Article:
Wow. This book was so amazing! I fell in love with the characters as soon as I met them. The way Matson writes is INCREDIBLE, I was quickly hooked on the story and it kept getting better as the book progressed. The plot of this book was easy to understand and follow throughout the book. The words flowed so nicely and smoothly, it was an easy read. The only con I can think of about this book is that some of the chapters were really long, but that's a matter of preference. I also give an A+ to the character development. I highly recommend this book to anyone who loves a good friendship/adventure story.

 

-SH

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text 2015-05-30 16:00
You've got Mail

Started rewatching "You've got Mail" with my mother yesterday and will continue in a moment (Just going to finish my book). Isn't that just one fabulous movie? Love and books with Tom Hanks and Meg Ryan. It's just such a sweet thing.

 

Ps. had to add some pics to the post! ;)

 

 

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text 2015-05-23 17:32
Reading progress update: I've read 60%.
So You've Been Publicly Shamed - Jon Ronson

This book was excellent and really made me consider a lot of my own life that was often steeped in shame. Unfortunatey, though, it was making me think about my past a little too much, so while I'd highly recommend it, I've had to set it down for the time being, with a definite view to picking it up again when I'm in a better head-space.

 

Initially this book examines shamings that have been in the public domain recently, such as the journalist Jonah Lehrer who fabricated quotes from Bob Dylan and then proceeded to include them in his book called Imagine: How Creativity Works. In the case of Jonah Lehrer, Twitter played a large role in his downfall and was of prime focus.

 

The book then went on to look at a few other people who's misdemeanor have been made public and the subsequent reaction to them.

 

It was so funny when Jon Ronson, the author, went to a workshop where the goal was for none of the participants to feel shame. In order to achieve this they just said whatever they thought, to hell with the reaction. I tried this out with my partner, so for example, if he said something that pissed me off I told him so, unlike my usual reaction of internalising what he'd said. It was really fun, but not something that's practical most of the time.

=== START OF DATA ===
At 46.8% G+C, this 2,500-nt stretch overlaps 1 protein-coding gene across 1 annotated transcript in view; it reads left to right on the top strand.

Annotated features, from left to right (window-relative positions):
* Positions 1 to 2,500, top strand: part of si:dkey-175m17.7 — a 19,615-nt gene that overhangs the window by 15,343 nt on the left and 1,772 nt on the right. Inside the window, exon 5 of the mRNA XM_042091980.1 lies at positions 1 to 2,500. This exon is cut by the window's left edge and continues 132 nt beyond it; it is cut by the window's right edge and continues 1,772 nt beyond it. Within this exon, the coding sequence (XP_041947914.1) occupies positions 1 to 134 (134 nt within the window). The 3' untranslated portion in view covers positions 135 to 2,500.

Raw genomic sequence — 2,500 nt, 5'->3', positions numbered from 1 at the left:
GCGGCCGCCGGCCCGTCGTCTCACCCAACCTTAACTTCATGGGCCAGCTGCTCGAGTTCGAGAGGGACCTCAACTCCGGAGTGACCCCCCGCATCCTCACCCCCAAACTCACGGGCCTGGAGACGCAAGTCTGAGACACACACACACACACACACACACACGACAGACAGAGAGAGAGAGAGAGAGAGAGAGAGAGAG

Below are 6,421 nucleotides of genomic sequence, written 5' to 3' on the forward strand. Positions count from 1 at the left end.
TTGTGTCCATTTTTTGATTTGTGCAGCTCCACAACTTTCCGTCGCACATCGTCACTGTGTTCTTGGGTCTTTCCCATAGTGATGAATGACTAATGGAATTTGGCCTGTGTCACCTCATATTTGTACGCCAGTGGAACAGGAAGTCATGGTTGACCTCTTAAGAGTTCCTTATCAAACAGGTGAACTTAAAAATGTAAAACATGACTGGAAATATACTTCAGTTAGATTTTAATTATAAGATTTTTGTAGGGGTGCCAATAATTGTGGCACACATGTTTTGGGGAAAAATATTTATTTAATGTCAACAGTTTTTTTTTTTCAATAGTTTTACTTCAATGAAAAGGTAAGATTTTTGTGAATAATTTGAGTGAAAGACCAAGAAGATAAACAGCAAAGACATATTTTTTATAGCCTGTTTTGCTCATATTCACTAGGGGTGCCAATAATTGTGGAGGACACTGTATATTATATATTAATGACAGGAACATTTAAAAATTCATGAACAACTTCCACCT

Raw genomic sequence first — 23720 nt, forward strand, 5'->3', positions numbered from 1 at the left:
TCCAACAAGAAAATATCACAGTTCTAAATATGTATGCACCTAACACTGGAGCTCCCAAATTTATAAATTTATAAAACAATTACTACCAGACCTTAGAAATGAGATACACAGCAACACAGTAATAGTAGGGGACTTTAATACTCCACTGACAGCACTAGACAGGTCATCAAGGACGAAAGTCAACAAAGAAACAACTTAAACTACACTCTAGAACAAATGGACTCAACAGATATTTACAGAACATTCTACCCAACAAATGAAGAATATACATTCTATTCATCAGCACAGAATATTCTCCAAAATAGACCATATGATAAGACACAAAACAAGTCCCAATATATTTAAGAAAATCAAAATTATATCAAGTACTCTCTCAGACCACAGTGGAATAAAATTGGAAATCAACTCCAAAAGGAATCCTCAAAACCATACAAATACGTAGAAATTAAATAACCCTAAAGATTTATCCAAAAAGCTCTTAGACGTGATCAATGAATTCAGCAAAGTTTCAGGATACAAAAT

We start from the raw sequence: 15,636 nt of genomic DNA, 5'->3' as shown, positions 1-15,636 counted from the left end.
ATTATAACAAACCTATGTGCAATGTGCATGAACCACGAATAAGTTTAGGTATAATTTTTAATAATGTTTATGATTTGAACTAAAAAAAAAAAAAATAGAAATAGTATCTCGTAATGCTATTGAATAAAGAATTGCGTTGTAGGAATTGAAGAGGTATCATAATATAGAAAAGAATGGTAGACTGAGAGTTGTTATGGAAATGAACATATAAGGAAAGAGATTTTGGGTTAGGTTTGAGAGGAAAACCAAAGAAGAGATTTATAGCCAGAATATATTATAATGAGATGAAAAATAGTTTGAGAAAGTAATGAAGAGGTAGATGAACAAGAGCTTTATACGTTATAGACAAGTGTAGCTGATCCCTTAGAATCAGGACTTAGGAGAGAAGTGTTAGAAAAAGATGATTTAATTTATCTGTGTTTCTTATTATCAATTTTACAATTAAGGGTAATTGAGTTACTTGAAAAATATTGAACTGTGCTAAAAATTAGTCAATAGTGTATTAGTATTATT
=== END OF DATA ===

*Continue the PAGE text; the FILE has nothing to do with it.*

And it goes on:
The book really made me think about how people's lives are affected by the often huge overreaction by the public to minor indiscretions. It's different if the said indiscretion actually harms anyone, but nine times out of ten it doesn't and it's simply a huge overreaction.

 

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text 2015-04-06 19:46
This book is next for me . . .
So You've Been Publicly Shamed - Jon Ronson

. . . Because of the book, Exit by Thomas Davidson, which I have almost finished.  

 

Over the weekend, I heard an interview with Jon Ronson (The Men Who Stare At Goats) and I had added the book to my TBR; but now that I'm reading Exit I'm moving Ronson's to the top.  The conversation was thought-provoking and apropos.  Many of us have experienced or witnessed the phenomena of social shaming on public media.

 

 For the past three years, Jon Ronson has travelled the world meeting recipients of high-profile public shamings. The shamed are people like us - people who, say, made a joke on social media that came out badly, or made a mistake at work. Once their transgression is revealed, collective outrage circles with the force of a hurricane and the next thing they know they're being torn apart by an angry mob, jeered at, demonized, sometimes even fired from their job.